CONSORTIUM STILL GRUMBLING OVER PARLY WOMEN QUOTA
The Human Rights and Governance Consortium (HRGC) has expressed disappointment on the failure by the electorate and government to ensure that at least 30 per cent of women are elected to the 11th Parliament.
The country’s Constitution stipulates that Parliament should have at least 30 per cent while the SADC Gender Protocol calls for 50 per cent female representation quotas.
The consortium noted that the numbers composing the new Legislature (both houses) make up 22 per cent female representation.
This is said to have resulted from the failure on the authorities and the electorate to adhere to the Constitution when electing and appointing Members of Parliament.
According to the consortium, there would have been 43 per cent women proportion guaranteed if Section 95(2) of the Constitution was followed.
“There is need to ensure that the Constitution is followed through. Where the Constitution states that at least eight are to be women out of 20 to be appointed, it did not materialise.
Section 95(2) further states that half appointed members of the House shall be female, and representation from marginalised groups to adequately represent their interest.
There would have been 43 per cent women proportion guaranteed if the Constitution was followed and eight were appointed,” stated the consortium.
Only two out of 59 women in the House of Assembly were elected in the 59 Tinkhundla as Members of Parliament (MPs) during the Secondary Elections held on 21 September 2018.
Three more women out of a total of 10 were appointed by His Majesty the King in October 2018, bringing their number to 5/ 69 in the House of Assembly.
As anticipated, for the time, four women (one from each region) are yet to be elected as the Constitution provides that if women representation is less than 30 per cent, Parliament should elect them. This will increase women representation to 9/73 (nine out of 73) showing only a 12 per cent female representation in the House of Assembly.
In Senate, of the 10 senators elected by the House of Assembly, five were women.
Six out of twenty (6/20) women were appointed by His Majesty the King, showing 37 per cent female representation in Senate. Both houses compose 22 per cent female representation.
Leading to elections, during the nomination, 26 per cent women versus 74 per cent men were nominated in the three categories, MPs, Tindvuna and Bucopho categories.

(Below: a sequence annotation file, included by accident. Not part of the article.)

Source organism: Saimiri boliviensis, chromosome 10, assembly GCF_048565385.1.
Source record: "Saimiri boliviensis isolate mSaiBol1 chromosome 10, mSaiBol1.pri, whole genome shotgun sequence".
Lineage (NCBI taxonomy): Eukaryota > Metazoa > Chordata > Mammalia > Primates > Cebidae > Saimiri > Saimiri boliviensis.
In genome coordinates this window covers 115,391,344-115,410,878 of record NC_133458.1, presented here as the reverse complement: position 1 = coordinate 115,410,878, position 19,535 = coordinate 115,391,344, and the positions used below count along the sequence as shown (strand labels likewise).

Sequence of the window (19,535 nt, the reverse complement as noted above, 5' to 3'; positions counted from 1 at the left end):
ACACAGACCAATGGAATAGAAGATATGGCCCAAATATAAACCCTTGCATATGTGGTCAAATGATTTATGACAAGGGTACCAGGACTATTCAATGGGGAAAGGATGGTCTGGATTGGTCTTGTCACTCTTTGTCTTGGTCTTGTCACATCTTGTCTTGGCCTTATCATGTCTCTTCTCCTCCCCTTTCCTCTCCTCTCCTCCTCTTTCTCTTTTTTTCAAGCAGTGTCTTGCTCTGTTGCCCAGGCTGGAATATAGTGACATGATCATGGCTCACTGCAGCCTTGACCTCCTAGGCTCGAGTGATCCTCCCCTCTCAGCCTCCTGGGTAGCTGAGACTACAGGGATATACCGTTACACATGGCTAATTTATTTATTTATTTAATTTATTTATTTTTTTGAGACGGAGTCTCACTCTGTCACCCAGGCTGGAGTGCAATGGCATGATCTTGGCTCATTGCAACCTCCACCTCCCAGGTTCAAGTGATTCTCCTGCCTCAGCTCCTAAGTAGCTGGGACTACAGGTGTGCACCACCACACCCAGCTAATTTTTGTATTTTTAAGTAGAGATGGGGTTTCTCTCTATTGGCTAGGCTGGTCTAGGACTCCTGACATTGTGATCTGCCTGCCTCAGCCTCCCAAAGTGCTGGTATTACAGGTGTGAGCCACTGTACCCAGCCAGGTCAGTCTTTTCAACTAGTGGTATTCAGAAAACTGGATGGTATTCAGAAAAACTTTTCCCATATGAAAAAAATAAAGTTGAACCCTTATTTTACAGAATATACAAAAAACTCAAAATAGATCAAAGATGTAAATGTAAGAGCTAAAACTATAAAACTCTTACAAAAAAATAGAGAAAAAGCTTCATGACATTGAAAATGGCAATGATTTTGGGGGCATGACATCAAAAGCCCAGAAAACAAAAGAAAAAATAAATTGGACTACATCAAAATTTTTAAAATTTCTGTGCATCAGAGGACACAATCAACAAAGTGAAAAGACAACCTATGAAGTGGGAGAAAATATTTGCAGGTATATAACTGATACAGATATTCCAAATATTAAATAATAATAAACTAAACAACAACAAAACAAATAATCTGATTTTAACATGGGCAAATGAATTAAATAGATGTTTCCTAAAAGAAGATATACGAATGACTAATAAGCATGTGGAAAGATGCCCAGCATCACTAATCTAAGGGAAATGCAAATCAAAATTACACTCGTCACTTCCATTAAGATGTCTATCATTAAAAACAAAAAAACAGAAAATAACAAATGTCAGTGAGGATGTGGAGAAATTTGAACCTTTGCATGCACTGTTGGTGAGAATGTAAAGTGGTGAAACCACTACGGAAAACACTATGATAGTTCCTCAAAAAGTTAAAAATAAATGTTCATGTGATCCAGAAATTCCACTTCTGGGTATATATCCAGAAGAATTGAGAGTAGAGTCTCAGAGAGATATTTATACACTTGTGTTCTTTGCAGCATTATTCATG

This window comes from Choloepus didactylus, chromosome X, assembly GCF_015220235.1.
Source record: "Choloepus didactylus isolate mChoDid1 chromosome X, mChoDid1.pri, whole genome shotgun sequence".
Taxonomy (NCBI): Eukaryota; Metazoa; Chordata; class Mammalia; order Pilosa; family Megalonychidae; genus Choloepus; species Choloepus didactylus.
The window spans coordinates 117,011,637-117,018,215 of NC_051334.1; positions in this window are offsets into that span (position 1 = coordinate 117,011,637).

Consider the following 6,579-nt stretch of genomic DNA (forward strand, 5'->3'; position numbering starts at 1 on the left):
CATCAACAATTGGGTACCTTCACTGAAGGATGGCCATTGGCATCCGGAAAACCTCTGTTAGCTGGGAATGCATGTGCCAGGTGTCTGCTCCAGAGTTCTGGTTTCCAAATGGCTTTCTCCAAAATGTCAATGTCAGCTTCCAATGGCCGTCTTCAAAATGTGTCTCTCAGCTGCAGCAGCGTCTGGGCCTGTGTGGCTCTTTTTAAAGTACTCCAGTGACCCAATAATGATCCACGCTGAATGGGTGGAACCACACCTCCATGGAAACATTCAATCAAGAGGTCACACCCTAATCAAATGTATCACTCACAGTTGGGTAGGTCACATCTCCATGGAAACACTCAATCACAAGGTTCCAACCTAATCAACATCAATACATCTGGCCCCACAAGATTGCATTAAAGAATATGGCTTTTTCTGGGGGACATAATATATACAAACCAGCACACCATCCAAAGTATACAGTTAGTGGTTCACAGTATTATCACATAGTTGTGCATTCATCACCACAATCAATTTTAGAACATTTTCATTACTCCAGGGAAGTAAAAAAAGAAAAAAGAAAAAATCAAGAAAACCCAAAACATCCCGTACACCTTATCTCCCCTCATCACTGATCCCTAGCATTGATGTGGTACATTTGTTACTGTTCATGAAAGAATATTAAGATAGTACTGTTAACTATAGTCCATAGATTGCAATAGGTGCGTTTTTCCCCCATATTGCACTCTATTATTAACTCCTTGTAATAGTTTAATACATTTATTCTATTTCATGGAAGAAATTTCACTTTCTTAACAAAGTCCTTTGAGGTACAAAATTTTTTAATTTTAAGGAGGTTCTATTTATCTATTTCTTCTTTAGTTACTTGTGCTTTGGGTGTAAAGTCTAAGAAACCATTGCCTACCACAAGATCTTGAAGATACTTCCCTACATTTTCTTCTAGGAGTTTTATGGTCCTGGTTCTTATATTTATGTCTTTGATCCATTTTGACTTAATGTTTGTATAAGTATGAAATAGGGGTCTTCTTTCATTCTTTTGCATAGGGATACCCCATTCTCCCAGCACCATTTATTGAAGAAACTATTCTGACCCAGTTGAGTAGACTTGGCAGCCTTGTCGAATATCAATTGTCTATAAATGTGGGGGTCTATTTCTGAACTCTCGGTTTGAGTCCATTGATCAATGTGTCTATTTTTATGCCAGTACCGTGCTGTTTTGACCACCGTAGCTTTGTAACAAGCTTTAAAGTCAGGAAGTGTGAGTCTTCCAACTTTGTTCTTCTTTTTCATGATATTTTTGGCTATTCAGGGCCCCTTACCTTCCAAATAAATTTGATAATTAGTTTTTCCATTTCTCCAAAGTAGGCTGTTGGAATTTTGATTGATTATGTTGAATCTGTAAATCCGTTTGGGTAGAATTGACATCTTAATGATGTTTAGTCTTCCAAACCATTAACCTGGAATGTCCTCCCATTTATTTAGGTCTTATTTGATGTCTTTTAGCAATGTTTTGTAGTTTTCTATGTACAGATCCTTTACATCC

There were 26 per cent women nominated for MP position. The women MP numbers dropped to 13.3 per cent in primary election and 12 per cent after secondary elections.
In the Indvuna Yenkhundla category, 14 per cent are women and 13 per cent as Bucopho are women. The consortium says there are a range of challenges why women are barred from decision-making, including strong perceptions society still holds about their role.
According to the Toolkit for Gender Sensitive Electoral Education produced by Women and Law in Southern Africa (WLSA) - Eswatini these challenges include but not limited to five factors.
These are: the socio-economic status of women, their minority status, negative cultural practices including lack of participation of women mourning the death of their husbands, patriarchy, the late campaigning in the electoral process and corruption.
“We would like to observe that whilst many dismiss the ‘ Vote for Women’ campaign as having failed, it must be appreciated that changing society norms and beliefs takes longer than merely acting upon elections. Until women are afforded more time to campaign, the results would always be a disappointment,” says the statement.
The statement added that this campaign was a building block and civil society would continue to advocate for more women in positions of power.
…Vote for women campaign achieved 22 per cent representation instead of the mandatory 30 per cent.
Some of the women who were lobbying for the Parliament seats during the recent swearing-in of MPs.